At least $15 million was stolen via online infiltration of 15 financial companies -- including JPMorgan Chase (JPM), Citigroup (C), E*Trade (ETFC), PayPal (EBAY), TIAA-CREF, and TD Ameritrade (AMTD) -- overly a nearly two-year period. The perpetrators of the scheme were a group of hackers and identity thieves led by two Ukrainian nationals, according to authorities. Eight men have been charged, and four are in custody, the LA Times reports.
"Cybercriminals penetrated some of our most trusted financial institutions as part of a global scheme that stole money and identities from people in the United States," said New Jersey U.S. Attorney Paul J. Fishman in a statement. The criminal complaint against the men alleges that they moved money from online accounts onto prepaid debit cards, then used the cards to withdraw cash from ATMs or make purchases throughout the United States. According to the LA Times, "Much of the money that was cashed out was wired to the two leaders."
One of those leaders is said to be Oleksiy Sharapka, a 33-year-old from Kiev who previously served a 102-month prison sentence for leading a similar conspiracy, after which he was deported from Massachusetts. Sharapka was allegedly working with Leonid "Lenny" Yanovitsky, 38, also of Kiev. According to The Boston Globe, two Bay State men have been arrested and are thought to have been "footmen in [the] scheme". A third Massachusetts man who was charged is still at large. The other suspects are from Brooklyn and Atlanta.
The other institutions that were hacked are Aon Hewitt, Automated Data Processing, Electronic Payments, Fundtech Holdings, iPayment, Nordstrom Bank, USAA, Veracity Payment Solutions and the Defense Department's Defense Finance and Accounting Service. According to an amended criminal complaint filed on Thursday, Sharapka & co. illegally obtained the login credentials of more than 130 ADP customers, which they used to access accounts and transfer $4 million. At least 40 Chase accounts were compromised, and $60,000 stolen, through similar means.
This is the second revelation in recent weeks about an international crime ring hacking bank accounts for millions. And while there's not much you can do regarding banks' internal safeguards, you can certainly take some precautions to reduce the odds that you personally will be a victim of hacking. Check out the gallery below for some tips:
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Cybercriminals Hacked 15 Financial Firms for $15 Million Over 2 Years
For years, security professionals have emphasized the importance of shredding your personal documents before you throw them out. But Holland notes that shredding isn't as much of a priority as it used to be. "There aren't nearly as many documents with personal information out there as there were even just two years ago," he explains. "These days, it's much easier to get your information off your computer."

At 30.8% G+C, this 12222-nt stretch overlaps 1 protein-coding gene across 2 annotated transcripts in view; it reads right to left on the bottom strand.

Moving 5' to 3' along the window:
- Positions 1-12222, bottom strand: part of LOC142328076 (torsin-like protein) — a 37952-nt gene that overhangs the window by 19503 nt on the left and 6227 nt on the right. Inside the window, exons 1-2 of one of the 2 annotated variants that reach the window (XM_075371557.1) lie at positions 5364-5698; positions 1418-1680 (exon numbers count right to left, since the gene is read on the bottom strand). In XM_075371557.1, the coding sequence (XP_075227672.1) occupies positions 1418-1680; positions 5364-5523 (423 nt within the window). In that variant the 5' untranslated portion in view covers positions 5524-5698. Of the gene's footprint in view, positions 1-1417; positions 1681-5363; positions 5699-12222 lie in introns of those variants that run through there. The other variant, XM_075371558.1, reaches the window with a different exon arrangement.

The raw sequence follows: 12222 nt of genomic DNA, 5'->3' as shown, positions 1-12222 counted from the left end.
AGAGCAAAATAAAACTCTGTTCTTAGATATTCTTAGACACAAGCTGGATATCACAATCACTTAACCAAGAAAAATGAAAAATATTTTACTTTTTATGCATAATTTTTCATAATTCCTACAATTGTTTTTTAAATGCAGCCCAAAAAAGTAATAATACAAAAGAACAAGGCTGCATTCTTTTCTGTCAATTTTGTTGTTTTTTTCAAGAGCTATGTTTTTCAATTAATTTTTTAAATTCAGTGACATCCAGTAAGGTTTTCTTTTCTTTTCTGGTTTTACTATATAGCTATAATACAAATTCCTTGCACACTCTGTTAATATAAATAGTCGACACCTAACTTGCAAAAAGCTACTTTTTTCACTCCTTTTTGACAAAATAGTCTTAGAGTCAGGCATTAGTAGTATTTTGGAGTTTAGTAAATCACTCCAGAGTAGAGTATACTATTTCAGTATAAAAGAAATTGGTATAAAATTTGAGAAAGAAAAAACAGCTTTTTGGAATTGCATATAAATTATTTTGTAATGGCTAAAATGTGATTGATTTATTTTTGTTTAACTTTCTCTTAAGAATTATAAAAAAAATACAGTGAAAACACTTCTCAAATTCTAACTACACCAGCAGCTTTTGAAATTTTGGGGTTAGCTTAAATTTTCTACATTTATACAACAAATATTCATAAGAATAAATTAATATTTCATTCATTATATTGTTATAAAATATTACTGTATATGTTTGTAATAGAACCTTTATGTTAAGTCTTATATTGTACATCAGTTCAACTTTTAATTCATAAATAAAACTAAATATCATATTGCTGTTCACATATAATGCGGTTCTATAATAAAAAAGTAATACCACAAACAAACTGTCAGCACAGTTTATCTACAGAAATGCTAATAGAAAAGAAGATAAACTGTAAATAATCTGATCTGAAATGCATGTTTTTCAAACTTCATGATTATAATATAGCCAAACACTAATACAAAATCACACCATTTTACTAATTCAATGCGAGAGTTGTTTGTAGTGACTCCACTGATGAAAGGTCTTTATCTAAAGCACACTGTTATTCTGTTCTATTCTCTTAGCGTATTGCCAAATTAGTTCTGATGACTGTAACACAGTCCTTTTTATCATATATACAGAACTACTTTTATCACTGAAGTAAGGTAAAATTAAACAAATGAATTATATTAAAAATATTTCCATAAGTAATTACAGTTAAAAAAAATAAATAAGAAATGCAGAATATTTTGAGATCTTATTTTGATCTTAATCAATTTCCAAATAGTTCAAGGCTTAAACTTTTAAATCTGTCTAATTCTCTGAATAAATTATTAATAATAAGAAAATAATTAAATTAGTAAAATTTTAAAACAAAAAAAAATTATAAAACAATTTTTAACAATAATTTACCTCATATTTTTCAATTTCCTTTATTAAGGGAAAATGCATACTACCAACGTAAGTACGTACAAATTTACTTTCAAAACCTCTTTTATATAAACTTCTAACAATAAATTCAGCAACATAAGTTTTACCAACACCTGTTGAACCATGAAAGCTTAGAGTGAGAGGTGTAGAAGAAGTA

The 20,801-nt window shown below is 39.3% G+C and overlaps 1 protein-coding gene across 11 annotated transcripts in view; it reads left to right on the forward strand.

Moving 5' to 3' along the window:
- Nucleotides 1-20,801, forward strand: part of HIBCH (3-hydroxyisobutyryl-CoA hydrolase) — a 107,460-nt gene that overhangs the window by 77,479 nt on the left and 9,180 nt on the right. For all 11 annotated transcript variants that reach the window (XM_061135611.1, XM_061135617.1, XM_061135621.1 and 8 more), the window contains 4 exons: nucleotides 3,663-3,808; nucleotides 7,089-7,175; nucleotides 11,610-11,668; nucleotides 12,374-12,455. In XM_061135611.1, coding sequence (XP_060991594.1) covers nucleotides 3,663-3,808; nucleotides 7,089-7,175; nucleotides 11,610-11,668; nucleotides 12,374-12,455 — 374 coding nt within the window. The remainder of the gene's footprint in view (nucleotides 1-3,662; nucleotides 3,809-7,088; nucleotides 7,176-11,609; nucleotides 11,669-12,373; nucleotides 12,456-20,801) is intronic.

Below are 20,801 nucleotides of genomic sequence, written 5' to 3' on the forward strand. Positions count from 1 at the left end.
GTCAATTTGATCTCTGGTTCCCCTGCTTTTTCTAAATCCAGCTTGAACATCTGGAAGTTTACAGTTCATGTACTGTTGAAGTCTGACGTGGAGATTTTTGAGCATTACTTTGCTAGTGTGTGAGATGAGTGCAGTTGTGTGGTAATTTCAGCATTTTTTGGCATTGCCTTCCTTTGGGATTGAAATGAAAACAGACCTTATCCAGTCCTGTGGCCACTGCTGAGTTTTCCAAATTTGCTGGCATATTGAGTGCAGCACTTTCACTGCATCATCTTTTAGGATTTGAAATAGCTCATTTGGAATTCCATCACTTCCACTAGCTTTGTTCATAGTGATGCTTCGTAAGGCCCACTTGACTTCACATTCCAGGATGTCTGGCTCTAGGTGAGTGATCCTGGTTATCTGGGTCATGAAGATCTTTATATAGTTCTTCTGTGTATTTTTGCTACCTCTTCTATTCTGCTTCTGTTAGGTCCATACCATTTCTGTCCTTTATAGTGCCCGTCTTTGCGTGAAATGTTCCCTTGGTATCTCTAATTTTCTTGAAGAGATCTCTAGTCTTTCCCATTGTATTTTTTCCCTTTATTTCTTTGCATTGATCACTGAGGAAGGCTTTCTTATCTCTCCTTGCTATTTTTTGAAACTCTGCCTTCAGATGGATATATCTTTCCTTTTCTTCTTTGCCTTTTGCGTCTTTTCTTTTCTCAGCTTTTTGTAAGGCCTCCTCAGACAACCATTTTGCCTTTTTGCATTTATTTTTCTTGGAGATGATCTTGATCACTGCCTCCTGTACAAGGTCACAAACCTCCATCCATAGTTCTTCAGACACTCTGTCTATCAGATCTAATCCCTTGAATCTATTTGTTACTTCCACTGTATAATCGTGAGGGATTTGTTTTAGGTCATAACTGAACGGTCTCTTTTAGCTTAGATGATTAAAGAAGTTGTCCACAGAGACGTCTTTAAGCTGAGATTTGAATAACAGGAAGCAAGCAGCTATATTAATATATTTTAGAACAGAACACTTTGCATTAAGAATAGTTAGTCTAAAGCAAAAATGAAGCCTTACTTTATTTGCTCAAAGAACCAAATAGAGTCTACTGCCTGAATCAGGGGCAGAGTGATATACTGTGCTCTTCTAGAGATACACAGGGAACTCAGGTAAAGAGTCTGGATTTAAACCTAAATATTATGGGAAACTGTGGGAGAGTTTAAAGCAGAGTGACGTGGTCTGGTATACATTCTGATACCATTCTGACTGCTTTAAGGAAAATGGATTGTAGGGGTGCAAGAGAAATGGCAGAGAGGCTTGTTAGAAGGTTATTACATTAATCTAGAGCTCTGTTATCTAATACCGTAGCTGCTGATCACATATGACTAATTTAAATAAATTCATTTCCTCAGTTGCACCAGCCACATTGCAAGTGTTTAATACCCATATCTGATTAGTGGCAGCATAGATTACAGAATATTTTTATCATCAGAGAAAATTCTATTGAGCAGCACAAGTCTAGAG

Passwords are your first line of defense against intruders. But, as Holland points out, even the most careful people sometimes have password breaches. "I've helped chief privacy officers from health care and security firms," he notes. "If they're getting hit, then anyone is vulnerable." While Holland notes the importance of having a good password, he emphasizes that the most important thing is paying attention to password breach notifications. If you hear that one of your passwords may have been breached, he counsels, change it immediately. And, because many of your accounts may be linked, he notes, it's not a bad idea to change the rest of your passwords as well.
One piece of advice that you don't often hear is to keep on top of software updates. But, Holland argues, updating your operating system, your software, and your security programs is one of the easiest and most important ways to ensure your security. Software companies spend a lot of time and money trying to stay ahead of online intruders -- it only makes sense to take advantage of their work.
Even if you are convinced that your security is state-of-the-art and your password is unbreakable, it never hurts to double-check your most sensitive accounts. Holland suggests regularly checking your bank and credit card statements to ensure that there aren't any inappropriate charges on your accounts. As a side benefit, this is also a great way to catch any unexpected fees that your bank may try to spring on you.
When a breach happens, a fast response can mean the difference between a minor annoyance and a major pain in the neck. With that in mind, Holland suggests talking to your bank about having transaction alerts placed on your account. Every time your account is credited with a transaction over a particular amount -- $50, for example -- your bank will send you an e-mail or text notification. If it's an expected transaction, you can discard the message; if not, you'll be able to respond immediately.
Every year, you are entitled to a free credit report from each of the reporting bureaus. Holland suggests taking advantage of this free service, noting that your credit report is a great way to track your outstanding debts and ensure that nobody is trying to open false accounts in your name. He emphasizes, however, that the best way to get your free report is by going to AnnualCreditReport.com, not FreeCreditReport.com. "That site's a scam," he laughs.